As I’ve noted before, Starn’s approach to protecting his students seems to depend on whether doing what’s right conflicts with his on-campus agenda. In the case of Yektan Turkyilmaz, a Starn graduate student arrested on procedurally dubious grounds in
Does Starn have an opinion of his former student’s personal character? Apparently the professor couldn’t find space in his op-ed to discuss that issue. Joining the chorus of those who have praised Seligmann wouldn’t advance Starn’s anti-athletics cause, since Seligmann is himself a Division I athlete who virtually everyone considers an asset to Duke. Better, I suppose, for Starn to allow Herald-Sun readers to retain a false impression of his former student’s character.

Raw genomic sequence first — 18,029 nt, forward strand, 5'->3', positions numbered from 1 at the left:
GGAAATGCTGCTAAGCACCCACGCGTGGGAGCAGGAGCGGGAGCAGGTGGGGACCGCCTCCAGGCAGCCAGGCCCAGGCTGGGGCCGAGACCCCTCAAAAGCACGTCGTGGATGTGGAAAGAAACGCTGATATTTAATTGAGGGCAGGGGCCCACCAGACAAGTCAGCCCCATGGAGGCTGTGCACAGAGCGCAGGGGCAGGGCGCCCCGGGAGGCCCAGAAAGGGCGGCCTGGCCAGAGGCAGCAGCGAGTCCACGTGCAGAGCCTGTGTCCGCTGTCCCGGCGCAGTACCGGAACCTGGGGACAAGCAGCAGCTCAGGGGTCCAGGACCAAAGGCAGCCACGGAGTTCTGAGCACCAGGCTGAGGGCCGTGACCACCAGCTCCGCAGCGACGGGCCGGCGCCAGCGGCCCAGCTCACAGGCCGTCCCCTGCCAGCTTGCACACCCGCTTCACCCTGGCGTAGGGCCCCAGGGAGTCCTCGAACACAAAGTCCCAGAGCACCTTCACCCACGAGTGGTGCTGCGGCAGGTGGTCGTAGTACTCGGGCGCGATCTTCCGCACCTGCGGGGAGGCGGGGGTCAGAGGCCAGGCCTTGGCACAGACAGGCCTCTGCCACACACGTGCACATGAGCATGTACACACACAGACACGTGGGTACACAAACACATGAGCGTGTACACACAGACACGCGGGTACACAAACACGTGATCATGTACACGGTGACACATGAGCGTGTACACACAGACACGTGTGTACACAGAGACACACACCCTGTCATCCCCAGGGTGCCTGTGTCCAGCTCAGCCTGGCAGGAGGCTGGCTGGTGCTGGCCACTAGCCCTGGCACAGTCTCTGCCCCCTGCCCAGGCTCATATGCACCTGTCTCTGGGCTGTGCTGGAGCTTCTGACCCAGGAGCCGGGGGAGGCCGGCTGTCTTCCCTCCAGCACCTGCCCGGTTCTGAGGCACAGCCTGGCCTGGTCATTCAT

What does Starn envision replacing funding for Division I athletics at Duke? “New money should be invested in academic merit scholars,” he contends, “for deserving African-American and other applicants from underrepresented groups to strengthen Duke diversity and excellence.” Leaving aside the fact that race-based scholarships are almost certainly unconstitutional in the post-Grutter environment, Starn supplies no evidence that funding for athletics has taken away from Duke offering academic merit scholarships to students from underrepresented groups. As with his insinuation that athletes are more likely to be racists, I guess we’re just supposed to take his word for the assertion. Somehow, I’m not persuaded.